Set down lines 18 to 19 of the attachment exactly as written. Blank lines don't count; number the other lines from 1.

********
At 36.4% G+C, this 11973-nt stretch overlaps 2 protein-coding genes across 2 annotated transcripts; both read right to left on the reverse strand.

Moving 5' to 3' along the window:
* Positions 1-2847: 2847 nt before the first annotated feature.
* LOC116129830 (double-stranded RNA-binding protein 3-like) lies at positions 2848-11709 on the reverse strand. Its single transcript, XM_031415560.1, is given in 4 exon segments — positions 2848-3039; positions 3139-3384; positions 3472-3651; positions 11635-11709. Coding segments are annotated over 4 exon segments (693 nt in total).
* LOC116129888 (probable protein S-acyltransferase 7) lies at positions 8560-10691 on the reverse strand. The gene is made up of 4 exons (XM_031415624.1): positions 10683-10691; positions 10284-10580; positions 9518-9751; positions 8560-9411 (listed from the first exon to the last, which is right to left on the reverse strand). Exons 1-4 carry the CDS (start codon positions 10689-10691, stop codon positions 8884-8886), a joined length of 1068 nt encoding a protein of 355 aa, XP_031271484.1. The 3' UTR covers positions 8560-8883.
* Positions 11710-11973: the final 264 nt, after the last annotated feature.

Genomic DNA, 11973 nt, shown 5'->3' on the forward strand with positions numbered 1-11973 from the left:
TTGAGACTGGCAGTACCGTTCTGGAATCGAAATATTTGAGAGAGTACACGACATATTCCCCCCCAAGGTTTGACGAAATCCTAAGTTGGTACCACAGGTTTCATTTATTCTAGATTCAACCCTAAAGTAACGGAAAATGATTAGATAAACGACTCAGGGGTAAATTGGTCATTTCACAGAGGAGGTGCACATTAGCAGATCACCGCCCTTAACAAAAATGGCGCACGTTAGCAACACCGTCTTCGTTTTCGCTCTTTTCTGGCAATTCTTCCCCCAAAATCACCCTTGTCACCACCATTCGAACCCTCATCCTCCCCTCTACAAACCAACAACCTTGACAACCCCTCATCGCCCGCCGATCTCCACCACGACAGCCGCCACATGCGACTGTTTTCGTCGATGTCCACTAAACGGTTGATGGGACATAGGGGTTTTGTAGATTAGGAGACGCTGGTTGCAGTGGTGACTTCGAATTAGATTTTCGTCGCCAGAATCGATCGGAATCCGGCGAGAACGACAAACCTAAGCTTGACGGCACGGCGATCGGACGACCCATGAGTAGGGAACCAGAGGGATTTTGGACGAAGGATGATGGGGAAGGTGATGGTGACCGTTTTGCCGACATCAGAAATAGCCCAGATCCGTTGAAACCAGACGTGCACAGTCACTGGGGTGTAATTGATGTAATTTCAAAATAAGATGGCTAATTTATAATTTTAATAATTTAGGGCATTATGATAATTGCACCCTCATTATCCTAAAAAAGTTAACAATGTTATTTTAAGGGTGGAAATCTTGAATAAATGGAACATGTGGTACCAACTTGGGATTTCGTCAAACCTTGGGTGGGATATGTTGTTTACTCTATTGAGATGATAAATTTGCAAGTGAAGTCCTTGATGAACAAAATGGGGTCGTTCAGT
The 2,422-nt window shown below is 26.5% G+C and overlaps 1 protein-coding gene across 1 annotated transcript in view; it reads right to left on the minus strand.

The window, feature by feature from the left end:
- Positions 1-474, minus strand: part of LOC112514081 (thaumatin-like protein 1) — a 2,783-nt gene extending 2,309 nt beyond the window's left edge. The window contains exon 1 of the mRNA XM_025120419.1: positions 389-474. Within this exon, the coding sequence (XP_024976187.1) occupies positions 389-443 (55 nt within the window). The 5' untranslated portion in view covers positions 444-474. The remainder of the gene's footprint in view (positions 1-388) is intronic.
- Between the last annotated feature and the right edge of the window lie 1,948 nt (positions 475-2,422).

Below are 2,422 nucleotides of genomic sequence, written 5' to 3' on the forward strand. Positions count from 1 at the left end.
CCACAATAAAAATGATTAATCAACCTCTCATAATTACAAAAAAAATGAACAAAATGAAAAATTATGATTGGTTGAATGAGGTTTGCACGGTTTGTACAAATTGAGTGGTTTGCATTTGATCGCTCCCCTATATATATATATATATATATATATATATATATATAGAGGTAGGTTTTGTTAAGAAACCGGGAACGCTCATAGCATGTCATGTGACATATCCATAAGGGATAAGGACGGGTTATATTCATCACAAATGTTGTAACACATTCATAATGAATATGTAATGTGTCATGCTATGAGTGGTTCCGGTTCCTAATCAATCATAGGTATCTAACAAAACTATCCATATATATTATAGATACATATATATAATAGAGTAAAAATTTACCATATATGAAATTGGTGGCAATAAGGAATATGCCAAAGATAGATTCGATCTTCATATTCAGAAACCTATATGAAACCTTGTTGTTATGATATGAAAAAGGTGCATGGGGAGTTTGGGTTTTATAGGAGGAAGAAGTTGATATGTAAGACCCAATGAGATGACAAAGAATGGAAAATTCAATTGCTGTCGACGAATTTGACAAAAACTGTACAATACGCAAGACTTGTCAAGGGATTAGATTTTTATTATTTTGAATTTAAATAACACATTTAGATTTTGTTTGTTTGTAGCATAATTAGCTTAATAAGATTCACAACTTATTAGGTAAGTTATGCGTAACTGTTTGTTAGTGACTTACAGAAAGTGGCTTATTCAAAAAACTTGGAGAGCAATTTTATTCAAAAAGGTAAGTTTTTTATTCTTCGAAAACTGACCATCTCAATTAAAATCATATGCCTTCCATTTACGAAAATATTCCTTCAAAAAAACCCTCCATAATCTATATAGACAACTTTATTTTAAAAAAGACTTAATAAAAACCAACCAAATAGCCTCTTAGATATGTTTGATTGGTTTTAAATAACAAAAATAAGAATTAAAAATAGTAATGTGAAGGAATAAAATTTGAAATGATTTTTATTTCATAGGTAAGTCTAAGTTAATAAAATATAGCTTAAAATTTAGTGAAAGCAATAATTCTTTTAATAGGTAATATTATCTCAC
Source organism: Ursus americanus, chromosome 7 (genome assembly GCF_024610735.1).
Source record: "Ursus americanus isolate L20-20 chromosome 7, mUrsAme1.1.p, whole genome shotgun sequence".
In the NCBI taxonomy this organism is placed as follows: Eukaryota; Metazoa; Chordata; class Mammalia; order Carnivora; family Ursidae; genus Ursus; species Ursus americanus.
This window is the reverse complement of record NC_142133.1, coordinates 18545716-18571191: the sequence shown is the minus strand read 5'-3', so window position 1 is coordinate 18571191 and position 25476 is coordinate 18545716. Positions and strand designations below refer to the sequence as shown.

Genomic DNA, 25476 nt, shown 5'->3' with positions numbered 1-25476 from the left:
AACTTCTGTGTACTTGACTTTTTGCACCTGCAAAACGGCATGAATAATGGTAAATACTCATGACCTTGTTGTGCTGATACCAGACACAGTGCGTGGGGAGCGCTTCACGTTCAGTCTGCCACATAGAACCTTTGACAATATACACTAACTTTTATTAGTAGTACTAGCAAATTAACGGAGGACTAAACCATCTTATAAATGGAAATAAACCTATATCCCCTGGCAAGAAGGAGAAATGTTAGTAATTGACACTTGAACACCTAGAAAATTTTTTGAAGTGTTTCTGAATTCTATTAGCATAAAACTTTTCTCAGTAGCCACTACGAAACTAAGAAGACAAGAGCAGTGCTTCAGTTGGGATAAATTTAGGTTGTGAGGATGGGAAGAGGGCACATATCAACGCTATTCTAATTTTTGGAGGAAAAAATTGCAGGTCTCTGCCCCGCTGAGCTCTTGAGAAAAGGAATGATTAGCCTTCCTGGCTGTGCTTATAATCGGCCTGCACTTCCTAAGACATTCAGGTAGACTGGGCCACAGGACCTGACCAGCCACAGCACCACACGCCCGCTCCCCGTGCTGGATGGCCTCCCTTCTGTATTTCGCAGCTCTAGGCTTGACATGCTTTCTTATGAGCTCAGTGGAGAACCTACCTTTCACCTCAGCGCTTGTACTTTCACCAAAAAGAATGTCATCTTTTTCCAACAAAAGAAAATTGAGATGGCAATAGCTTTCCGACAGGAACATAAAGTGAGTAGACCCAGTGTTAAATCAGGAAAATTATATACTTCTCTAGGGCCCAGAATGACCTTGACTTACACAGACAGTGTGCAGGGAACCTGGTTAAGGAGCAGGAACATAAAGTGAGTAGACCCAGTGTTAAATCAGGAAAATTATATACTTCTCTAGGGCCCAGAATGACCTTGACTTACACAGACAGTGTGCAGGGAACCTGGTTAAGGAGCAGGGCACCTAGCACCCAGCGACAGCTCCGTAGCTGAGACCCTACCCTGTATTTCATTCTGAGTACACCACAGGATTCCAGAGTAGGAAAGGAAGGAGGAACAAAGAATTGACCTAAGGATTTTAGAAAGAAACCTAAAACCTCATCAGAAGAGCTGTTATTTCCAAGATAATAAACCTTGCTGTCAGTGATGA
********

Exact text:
This window is the reverse complement of record NC_142133.1, coordinates 18545716-18571191: the sequence shown is the minus strand read 5'-3', so window position 1 is coordinate 18571191 and position 25476 is coordinate 18545716. Positions and strand designations below refer to the sequence as shown.

Genomic DNA, 25476 nt, shown 5'->3' with positions numbered 1-25476 from the left: